Any requests by GCHQ for access to British citizens' emails through a controversial US internet monitoring programme would need proper legal authority, potentially including the personal approval of a minister, the chairman of the committee monitoring the UK's spies said.
Sir Malcolm Rifkind said "some intrusion on privacy" was necessary to protect the public, but British intelligence agencies would normally need ministerial authority for access to information about UK citizens.
Foreign Secretary William Hague, the minister responsible for GCHQ, will face questions from MPs later today following a string of revelations about the US government's Prism programme.
The whistleblower who exposed the Prism system condemned the US government's attempts "to destroy privacy, internet freedom and basic liberty".
Details about the programme, and GCHQ's links to it, emerged in The Guardian newspaper following a leak by a former technical worker at the CIA and National Security Agency (NSA).
Edward Snowden, 29, an American IT administrator for the defence contractor Booz Allen Hamilton, revealed his identity at his own request, the newspaper said.
Mr Snowden, who fled to Hong Kong, said: "I can't allow the US government to destroy privacy, internet freedom and basic liberties. My sole motive is to inform the public as to that which is done in their name and that which is done against them."
Prism is said to give the NSA and FBI easy access to the systems of nine of the world's top internet companies, including Google, Facebook, Microsoft, Apple, Yahoo and Skype.
The row crossed the Atlantic after documents emerged suggesting British eavesdropping agency GCHQ had access to the system since at least June 2010.
Tory former foreign secretary Sir Malcolm, chairman of the Intelligence and Security Committee, said GCHQ would need authority for any request to monitor the emails of a UK citizen, even if the surveillance was carried out by the US agencies.
Sir Malcolm told BBC Radio 4's Today programme: "The law is actually quite clear: if the British intelligence agencies are seeking to know the content of emails by people living in the UK, then they actually have to get lawful authority. Normally that means ministerial authority.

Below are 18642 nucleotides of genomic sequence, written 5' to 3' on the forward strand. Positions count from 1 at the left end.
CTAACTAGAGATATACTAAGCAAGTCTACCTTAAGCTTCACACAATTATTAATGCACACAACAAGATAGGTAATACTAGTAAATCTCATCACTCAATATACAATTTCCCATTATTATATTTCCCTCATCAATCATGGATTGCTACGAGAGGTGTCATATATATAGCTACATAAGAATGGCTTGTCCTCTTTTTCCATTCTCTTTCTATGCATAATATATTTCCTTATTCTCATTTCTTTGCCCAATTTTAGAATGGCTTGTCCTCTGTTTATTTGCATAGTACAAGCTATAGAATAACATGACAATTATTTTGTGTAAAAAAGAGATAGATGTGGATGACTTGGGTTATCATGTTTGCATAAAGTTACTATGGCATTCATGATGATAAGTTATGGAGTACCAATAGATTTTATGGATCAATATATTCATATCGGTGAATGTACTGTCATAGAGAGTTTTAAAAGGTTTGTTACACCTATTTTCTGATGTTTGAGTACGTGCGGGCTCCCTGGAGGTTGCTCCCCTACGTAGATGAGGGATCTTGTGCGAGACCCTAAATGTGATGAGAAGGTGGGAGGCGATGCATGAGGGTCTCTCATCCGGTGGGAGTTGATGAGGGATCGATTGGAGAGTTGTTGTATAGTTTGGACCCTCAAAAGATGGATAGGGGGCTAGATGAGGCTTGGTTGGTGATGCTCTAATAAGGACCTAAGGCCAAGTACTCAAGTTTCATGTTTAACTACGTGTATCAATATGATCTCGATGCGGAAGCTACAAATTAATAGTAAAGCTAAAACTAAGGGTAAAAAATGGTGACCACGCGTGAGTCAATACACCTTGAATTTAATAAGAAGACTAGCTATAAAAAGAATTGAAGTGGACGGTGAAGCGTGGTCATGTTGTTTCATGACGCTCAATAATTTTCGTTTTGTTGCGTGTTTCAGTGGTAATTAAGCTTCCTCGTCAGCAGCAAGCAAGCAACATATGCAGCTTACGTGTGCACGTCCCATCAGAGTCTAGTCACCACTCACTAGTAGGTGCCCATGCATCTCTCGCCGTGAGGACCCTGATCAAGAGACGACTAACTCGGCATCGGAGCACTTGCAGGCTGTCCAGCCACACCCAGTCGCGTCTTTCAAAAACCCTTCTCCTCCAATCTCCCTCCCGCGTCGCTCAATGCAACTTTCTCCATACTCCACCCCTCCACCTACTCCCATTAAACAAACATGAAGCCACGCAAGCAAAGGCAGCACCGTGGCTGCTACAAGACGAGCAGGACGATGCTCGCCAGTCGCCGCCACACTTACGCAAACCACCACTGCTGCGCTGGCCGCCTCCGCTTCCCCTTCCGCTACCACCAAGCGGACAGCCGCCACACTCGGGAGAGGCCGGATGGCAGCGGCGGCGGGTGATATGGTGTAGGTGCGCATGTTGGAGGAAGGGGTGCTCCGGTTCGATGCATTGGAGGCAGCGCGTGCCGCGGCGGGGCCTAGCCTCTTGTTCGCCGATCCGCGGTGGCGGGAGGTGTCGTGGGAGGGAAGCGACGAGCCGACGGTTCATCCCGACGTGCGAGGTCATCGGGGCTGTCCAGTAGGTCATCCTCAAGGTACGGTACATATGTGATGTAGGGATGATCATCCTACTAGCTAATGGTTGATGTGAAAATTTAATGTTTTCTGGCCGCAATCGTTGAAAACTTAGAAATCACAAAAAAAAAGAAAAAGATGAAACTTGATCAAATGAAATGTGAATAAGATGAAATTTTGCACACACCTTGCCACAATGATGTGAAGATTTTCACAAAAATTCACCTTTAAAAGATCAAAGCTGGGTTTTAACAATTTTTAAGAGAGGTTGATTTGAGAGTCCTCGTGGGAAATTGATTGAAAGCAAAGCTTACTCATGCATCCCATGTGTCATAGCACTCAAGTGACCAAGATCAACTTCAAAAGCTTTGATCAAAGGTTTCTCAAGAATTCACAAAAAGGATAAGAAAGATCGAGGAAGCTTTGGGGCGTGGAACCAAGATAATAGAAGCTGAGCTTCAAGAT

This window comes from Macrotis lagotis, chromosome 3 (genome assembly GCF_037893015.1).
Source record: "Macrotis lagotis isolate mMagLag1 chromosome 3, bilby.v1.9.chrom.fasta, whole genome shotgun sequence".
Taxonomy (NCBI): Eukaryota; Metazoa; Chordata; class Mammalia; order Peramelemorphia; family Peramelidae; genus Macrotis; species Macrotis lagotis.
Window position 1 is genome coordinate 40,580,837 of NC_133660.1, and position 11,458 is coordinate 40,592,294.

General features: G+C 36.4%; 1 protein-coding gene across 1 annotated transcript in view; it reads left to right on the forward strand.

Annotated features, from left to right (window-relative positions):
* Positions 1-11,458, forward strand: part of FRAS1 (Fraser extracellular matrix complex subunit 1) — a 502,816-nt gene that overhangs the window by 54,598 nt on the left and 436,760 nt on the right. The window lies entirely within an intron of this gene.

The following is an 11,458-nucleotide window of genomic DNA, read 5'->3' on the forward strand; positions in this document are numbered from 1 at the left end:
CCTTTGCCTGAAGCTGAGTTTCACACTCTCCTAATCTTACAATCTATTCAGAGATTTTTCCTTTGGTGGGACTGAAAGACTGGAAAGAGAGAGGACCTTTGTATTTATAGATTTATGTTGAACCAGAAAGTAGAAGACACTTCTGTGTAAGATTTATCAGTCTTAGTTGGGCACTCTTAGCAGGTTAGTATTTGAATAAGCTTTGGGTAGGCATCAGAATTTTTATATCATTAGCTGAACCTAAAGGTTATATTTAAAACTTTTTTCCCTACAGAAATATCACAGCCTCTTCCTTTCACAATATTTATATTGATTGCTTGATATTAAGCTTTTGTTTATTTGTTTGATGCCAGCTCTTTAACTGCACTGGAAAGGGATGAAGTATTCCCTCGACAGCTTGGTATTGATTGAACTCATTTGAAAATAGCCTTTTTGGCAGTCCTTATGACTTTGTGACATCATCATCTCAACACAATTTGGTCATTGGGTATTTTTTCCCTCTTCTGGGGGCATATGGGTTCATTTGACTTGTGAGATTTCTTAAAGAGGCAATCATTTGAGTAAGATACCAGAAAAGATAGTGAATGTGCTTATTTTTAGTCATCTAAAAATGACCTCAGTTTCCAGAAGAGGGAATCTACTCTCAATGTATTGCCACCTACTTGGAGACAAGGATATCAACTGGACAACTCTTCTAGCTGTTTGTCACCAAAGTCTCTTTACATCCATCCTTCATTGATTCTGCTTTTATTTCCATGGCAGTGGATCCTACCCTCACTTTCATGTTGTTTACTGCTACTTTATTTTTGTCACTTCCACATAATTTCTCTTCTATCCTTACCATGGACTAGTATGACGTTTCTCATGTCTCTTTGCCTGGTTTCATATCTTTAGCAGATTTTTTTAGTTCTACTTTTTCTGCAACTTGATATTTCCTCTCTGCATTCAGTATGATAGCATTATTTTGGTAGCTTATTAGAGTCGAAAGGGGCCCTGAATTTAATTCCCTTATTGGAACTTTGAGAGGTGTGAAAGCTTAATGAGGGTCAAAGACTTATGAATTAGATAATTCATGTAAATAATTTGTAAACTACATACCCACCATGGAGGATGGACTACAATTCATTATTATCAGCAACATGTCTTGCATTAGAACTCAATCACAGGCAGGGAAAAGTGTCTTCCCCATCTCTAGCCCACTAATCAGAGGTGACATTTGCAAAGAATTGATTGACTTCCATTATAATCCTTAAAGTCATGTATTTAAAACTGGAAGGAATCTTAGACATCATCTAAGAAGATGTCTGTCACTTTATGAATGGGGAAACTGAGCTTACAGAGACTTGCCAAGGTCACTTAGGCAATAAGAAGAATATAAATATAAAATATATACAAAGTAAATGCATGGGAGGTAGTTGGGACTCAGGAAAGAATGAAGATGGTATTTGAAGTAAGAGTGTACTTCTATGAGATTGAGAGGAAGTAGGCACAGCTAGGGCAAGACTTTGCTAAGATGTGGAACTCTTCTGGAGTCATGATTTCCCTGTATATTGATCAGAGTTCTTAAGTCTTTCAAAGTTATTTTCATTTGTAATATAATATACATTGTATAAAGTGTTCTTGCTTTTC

"That applies equally whether they are going to do the intercept themselves or whether they are going to ask somebody else to do it on their behalf."
Sir Malcolm said that "in order to protect the public that does require, as President Obama said in Washington, some intrusion on privacy in certain circumstances".
But he added: "It requires ministerial authority or authority from the relevant senior person. It cannot simply be done by the agencies making their own decision about whose mail they are going to intercept or telephone calls they are going to intercept."
Mr Hague, who is due to make a statement on the allegations in the Commons later, said the law-abiding British public had "nothing to fear" from the work of GCHQ.
Mr Hague told BBC1's Andrew Marr Show yesterday: "As someone who knows GCHQ very well... the idea that in GCHQ people are sitting working out how to circumvent a UK law with another agency in another country is fanciful. It is nonsense."
The Cabinet minister declined to confirm that he had personally authorised engagement with the US Prism programme.
But he said checks in place in this country, including reviews of decisions by the Interception Commissioner, were strong.
"That legal framework is strong, that ministerial oversight is strong," he said.
"The net effect is that if you are a law abiding citizen of this country going about your business and personal life you have nothing to fear about the British state or intelligence agencies listening to the content of your phone calls or anything like that.
"Indeed you will never be aware of all the things that these agencies are doing to stop your identity being stolen or to stop a terrorist blowing you up tomorrow."
Shadow foreign secretary Douglas Alexander told Today it was "vital" that the public had confidence that the security and intelligence services were "operating within a framework of accountability and legality".
He said Mr Hague "does need to seek to give assurances to Parliament about the laws and procedures that are in place, in particular in relation to our vital information-sharing relationship with the United States".
Mr Alexander said: "Of course we want information sharing. The people who want to do harm to the UK operate internationally and those who are trying to keep us safe need to operate internationally as well.
"But on the other hand, in terms of the character and the nature and the timing of the requests that are made by the UK to the US, potentially involving UK citizens as well as international citizens, that needs to be conducted on the basis of the legal framework set out by Parliament."